Thursday, July 28, 2011

Cornel West, Brother

The NYTimes Magazine was interviewing Cornel West, the prominent professor, writer, thinker, you name it.

A few thought provoking points:

NYT: But you have also acknowledged that this is more than just political — you’ve said that after campaigning for him at 65 events, you were miffed that he didn’t return your phone calls or say thank you. 
CW: I think he had to keep me at a distance. There’s no doubt that he didn’t want to be identified with a black leftist. But we’re talking about one phone call, man. That’s all. One private phone call. 
NYT: He was running a successful candidacy for president. He might have been busy. 
CW: So many of the pundits assume that it’s just egoism: “Who does Cornel West think he is? The president is busy.” But there’s such a thing as decency in human relations. 

Always remember to show hakaras hatov.  

NYT: How can Obama be the president you want him to be when he’s facing this Republican Congress? 
CW: I’ll put it this way, brother: You’ve got to be a thermostat rather than a thermometer. A thermostat shapes the climate of opinion; a thermometer just reflects it. If you’re just going to reflect it and run by the polls, then you’re not going to be a transformative president. Lincoln was a thermostat. Johnson and F.D.R., too.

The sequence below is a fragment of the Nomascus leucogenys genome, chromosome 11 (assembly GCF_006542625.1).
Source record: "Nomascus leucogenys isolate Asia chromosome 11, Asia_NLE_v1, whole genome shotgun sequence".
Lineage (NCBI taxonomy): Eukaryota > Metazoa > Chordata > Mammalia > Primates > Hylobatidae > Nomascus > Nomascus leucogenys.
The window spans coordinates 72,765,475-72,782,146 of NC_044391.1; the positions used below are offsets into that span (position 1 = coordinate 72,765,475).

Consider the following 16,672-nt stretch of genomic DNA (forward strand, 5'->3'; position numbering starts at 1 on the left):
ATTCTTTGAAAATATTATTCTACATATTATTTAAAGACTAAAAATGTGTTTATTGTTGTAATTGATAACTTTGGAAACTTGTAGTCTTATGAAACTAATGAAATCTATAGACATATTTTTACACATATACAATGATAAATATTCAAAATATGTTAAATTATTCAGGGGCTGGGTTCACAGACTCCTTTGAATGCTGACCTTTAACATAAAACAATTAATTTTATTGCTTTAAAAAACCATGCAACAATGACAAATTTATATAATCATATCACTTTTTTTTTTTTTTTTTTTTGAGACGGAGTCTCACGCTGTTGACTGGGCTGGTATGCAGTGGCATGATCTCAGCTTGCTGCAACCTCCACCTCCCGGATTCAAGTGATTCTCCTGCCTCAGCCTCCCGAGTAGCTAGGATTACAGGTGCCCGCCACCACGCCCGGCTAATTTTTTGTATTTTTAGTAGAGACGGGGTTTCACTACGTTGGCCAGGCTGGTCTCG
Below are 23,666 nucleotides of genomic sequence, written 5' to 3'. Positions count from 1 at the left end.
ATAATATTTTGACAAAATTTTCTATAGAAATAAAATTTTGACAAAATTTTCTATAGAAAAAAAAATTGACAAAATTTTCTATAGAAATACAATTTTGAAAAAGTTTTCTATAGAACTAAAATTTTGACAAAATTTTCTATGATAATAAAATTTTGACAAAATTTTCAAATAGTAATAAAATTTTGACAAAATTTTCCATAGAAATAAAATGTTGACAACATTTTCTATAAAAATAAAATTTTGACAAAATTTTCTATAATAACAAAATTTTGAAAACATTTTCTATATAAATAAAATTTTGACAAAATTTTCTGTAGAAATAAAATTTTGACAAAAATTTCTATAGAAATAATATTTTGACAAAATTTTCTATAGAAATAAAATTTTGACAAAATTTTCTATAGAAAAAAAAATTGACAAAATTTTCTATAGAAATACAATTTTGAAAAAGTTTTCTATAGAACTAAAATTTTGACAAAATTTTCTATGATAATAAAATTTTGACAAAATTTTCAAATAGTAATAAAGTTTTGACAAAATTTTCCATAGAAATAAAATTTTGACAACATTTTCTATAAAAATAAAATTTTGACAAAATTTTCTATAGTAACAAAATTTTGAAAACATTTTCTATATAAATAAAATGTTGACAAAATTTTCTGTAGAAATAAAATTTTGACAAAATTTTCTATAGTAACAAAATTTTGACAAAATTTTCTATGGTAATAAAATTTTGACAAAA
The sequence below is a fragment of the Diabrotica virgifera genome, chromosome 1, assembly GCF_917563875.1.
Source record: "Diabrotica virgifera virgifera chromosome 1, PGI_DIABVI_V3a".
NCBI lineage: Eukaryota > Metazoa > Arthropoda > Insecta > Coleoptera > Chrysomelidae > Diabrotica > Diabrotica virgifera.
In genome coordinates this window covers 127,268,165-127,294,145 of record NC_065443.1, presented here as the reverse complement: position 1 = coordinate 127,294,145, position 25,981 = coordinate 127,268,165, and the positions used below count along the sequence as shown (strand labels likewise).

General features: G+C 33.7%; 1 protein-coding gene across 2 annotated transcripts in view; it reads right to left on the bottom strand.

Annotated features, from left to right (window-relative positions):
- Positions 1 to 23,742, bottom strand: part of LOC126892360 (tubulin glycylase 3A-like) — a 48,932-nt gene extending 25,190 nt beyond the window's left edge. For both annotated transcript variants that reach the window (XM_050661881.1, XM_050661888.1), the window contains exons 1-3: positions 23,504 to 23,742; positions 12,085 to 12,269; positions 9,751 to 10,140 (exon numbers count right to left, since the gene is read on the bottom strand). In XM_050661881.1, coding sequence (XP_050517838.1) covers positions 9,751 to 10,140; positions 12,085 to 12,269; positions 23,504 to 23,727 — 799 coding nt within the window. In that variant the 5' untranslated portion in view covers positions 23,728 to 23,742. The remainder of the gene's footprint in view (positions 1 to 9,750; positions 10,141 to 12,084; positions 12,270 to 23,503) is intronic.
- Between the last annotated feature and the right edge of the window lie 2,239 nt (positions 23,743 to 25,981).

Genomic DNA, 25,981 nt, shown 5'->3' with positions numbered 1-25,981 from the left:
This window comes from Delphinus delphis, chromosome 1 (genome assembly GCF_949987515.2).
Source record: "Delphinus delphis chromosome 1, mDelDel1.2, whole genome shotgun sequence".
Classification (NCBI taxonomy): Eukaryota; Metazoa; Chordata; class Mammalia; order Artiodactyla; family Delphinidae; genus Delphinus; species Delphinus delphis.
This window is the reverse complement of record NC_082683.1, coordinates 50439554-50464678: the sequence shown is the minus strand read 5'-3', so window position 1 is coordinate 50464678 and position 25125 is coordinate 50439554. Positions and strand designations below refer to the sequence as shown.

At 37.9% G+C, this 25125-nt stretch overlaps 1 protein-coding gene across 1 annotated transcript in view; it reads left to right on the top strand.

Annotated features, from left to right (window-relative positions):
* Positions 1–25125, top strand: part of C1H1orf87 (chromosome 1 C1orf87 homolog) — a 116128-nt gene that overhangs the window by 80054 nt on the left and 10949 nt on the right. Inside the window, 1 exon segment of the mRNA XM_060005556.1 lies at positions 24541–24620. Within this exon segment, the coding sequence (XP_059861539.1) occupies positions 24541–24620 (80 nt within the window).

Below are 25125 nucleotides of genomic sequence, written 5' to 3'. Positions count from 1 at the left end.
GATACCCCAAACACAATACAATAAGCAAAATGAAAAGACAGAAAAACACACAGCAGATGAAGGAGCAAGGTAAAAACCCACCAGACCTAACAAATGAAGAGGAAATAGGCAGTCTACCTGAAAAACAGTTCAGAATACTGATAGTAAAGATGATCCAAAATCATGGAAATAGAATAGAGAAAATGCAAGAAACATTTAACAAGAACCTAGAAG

That analogy really got me thinking. If one wants to bring change, as we learn from the Chofetz Chaim, one starts by changing themselves, not the world around them. One person can bring a difference by not reflecting the current world order.  By the same token, one cannot demand change if they go along with everyone else.

And he also has a sense of humor. 

NYT: What’s with the black suit, white shirt, black tie outfit you always wear? Do you have anything else in your closet? 
CW: I’ve got four black suits that I circulate, and they are my cemetery clothes — my uniform that keeps me ready for battle. 

NYT: Your cemetery clothes? 
It’s ready to die, brother. If I drop dead, I am coffin-ready. I got my tie, my white shirt, everything. Just fix my Afro nice in the coffin.

Be prepared, but don't fear death. I like it.  

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